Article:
The Hotchkiss School in Lakeville, Connecticut, has made an undeniably compelling case for biomass energy. By replacing its outdated oil-burning boiler with a squeaky clean wood-chip biomass burner in the Biomass Heating Facility, the boarding school has reduced its winter energy bill by $350,000 and slashed its carbon footprint between 35% and 45%. Not to mention: The organic, undulating living green roof ain't too shabby either. (And we are experts on gorgeous green roofs.)
Designed by Connecticut-based Centerbrook Architects, the biomass building combines contemporary design with a sustainable framework. While the wavy green roof may be visually stunning, it also has an important function. The soft slopes, combined with rain gardens, are designed to slow and filter rainwater before it enters the ground. From a far distance, the roofs appears to blend seamlessly with the surrounding rolling hills of the landscape.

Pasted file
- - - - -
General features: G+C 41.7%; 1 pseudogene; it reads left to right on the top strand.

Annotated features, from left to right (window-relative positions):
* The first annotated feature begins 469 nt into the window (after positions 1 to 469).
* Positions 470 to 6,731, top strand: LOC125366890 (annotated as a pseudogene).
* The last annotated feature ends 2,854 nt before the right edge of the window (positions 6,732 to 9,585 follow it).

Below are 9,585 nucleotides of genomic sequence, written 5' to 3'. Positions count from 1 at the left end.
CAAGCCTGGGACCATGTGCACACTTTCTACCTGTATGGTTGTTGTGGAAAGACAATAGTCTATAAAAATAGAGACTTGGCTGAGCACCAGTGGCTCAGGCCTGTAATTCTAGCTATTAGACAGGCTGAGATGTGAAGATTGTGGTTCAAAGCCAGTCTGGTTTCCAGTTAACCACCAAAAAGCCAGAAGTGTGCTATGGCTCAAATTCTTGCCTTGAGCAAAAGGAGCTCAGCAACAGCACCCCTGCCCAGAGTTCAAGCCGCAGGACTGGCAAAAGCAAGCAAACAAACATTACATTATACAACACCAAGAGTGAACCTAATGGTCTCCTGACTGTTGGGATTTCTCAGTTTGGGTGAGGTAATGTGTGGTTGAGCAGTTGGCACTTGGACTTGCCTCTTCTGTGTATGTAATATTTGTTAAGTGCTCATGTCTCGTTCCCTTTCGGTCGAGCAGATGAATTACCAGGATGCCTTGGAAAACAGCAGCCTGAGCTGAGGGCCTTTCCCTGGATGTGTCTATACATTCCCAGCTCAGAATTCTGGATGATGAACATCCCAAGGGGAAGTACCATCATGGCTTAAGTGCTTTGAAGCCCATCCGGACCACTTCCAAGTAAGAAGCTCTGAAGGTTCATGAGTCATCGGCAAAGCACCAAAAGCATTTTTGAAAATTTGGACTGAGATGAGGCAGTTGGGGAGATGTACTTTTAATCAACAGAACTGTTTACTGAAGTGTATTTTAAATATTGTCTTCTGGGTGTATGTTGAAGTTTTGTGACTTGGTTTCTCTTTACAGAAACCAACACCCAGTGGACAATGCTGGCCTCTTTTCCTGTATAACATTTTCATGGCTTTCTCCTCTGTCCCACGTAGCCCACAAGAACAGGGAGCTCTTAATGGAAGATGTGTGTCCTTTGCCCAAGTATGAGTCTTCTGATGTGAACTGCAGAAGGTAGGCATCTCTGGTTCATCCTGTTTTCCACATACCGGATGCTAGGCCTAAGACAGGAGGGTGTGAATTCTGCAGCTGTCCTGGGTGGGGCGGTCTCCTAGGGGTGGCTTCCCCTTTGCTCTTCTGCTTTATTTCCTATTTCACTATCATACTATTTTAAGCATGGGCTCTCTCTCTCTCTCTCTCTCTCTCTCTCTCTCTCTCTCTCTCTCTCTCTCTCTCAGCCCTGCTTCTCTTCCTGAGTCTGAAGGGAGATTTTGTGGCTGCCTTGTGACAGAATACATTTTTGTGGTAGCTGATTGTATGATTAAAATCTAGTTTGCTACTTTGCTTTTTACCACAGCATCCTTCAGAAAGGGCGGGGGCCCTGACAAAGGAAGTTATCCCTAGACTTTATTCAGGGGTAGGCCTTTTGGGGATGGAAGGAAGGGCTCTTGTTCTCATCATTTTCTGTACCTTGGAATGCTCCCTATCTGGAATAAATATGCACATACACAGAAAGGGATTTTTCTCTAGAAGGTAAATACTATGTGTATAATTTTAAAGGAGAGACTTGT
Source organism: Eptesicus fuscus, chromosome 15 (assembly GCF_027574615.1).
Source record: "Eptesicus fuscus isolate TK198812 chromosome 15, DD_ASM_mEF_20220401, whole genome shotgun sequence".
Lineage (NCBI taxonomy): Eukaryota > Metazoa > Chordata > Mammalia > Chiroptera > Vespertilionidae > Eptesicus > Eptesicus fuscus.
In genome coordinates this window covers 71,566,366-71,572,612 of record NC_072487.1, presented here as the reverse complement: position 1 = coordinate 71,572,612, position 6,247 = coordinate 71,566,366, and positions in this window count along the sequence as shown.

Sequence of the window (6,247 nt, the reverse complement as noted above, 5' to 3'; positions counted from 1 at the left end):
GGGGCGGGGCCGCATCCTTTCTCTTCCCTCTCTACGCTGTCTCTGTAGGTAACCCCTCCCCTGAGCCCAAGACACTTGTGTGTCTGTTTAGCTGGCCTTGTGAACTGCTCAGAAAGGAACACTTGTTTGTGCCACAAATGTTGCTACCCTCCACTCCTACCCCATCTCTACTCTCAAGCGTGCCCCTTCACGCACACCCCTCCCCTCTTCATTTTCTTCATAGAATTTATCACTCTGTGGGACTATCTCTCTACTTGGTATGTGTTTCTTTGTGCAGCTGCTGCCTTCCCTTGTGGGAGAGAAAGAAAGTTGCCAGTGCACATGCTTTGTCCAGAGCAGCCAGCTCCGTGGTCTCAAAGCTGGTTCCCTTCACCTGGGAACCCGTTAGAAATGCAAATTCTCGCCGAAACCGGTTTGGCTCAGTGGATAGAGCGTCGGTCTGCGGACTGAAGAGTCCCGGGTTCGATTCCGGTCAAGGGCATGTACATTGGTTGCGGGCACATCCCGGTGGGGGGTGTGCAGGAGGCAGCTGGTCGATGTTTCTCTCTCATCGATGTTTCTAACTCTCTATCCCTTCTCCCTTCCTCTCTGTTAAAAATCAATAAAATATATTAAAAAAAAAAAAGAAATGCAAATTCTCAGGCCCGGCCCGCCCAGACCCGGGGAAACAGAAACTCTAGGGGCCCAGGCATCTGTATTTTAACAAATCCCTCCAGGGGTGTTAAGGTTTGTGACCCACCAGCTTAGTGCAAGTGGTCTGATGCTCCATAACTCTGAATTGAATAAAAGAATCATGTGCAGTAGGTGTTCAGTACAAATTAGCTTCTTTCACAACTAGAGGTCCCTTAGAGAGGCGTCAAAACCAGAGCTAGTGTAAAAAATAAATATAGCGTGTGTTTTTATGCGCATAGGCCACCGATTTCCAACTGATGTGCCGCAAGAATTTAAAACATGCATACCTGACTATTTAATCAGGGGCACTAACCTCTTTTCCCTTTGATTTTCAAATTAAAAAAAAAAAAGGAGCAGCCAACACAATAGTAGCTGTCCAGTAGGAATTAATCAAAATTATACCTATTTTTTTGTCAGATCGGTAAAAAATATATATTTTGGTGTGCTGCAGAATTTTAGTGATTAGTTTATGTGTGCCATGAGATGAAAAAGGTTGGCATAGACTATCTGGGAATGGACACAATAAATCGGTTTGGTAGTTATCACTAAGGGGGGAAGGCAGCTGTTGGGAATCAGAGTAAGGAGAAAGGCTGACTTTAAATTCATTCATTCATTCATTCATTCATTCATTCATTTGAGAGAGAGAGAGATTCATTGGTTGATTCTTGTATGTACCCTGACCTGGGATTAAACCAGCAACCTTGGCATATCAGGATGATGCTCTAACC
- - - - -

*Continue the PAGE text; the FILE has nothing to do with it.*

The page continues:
Certainly much cleaner than burning oil, the new biomass incinerator combusts locally sourced wood chip from FSC-certified forests. According to the International Panel on Climate Change, appropriately sourced wood chip is effectively carbon neutral, because carbon lost to the atmosphere is reabsorbed by replacement trees. To make the building an even brighter shade of green, the biomass facility features water-saving faucets, local and recycled building materials, and energy-efficient lighting and ventilation.
Expected to be certified LEED Silver, the building is only the third power facility to achieve a LEED status in the US. Now that's what we call green.
Photos: David Sundberg/Esto